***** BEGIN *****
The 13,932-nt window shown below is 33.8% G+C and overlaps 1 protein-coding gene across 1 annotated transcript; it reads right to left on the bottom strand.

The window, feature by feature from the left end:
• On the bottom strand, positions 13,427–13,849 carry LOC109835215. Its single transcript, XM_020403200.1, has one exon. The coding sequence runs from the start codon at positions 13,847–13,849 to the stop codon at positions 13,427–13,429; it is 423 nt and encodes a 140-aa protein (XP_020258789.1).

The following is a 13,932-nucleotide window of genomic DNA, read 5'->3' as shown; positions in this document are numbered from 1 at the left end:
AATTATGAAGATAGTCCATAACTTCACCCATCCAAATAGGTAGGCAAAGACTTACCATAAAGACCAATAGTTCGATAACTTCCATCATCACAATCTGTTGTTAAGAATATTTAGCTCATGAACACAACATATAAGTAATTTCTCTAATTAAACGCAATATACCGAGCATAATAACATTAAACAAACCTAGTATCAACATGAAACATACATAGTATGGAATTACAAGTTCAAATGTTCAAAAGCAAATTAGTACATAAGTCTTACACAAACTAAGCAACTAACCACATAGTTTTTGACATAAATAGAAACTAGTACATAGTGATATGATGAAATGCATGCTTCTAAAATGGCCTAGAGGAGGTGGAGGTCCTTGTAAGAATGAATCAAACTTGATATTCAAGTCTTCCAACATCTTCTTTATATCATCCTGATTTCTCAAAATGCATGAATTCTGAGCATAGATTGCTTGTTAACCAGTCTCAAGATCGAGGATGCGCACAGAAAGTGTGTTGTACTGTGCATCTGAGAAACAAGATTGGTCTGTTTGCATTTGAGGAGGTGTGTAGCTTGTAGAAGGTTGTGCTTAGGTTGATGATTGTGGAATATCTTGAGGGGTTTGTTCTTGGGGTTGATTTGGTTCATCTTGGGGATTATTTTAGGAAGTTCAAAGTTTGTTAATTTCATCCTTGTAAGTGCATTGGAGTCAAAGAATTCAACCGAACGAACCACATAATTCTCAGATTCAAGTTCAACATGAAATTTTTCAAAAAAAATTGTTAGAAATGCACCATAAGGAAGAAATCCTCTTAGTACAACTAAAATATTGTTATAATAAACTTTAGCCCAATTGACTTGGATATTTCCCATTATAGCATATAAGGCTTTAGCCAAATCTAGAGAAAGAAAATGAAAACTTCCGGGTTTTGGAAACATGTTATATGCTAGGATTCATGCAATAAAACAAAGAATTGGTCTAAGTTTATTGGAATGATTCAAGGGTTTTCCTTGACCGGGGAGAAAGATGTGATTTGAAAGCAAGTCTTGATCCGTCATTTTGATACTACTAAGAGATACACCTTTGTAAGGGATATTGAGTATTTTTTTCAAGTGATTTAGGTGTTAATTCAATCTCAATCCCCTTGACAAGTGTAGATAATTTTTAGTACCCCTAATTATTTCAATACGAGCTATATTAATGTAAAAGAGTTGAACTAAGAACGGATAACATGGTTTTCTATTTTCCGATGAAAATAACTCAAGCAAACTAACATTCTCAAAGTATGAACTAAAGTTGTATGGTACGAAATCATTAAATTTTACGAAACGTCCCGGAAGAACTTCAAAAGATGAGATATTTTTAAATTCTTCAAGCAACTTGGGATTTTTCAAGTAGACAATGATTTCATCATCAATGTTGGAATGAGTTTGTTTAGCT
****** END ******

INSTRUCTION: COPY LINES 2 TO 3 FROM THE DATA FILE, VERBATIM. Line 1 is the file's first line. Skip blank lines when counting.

The window, feature by feature from the left end:
• On the bottom strand, positions 13,427–13,849 carry LOC109835215. Its single transcript, XM_020403200.1, has one exon. The coding sequence runs from the start codon at positions 13,847–13,849 to the stop codon at positions 13,427–13,429; it is 423 nt and encodes a 140-aa protein (XP_020258789.1).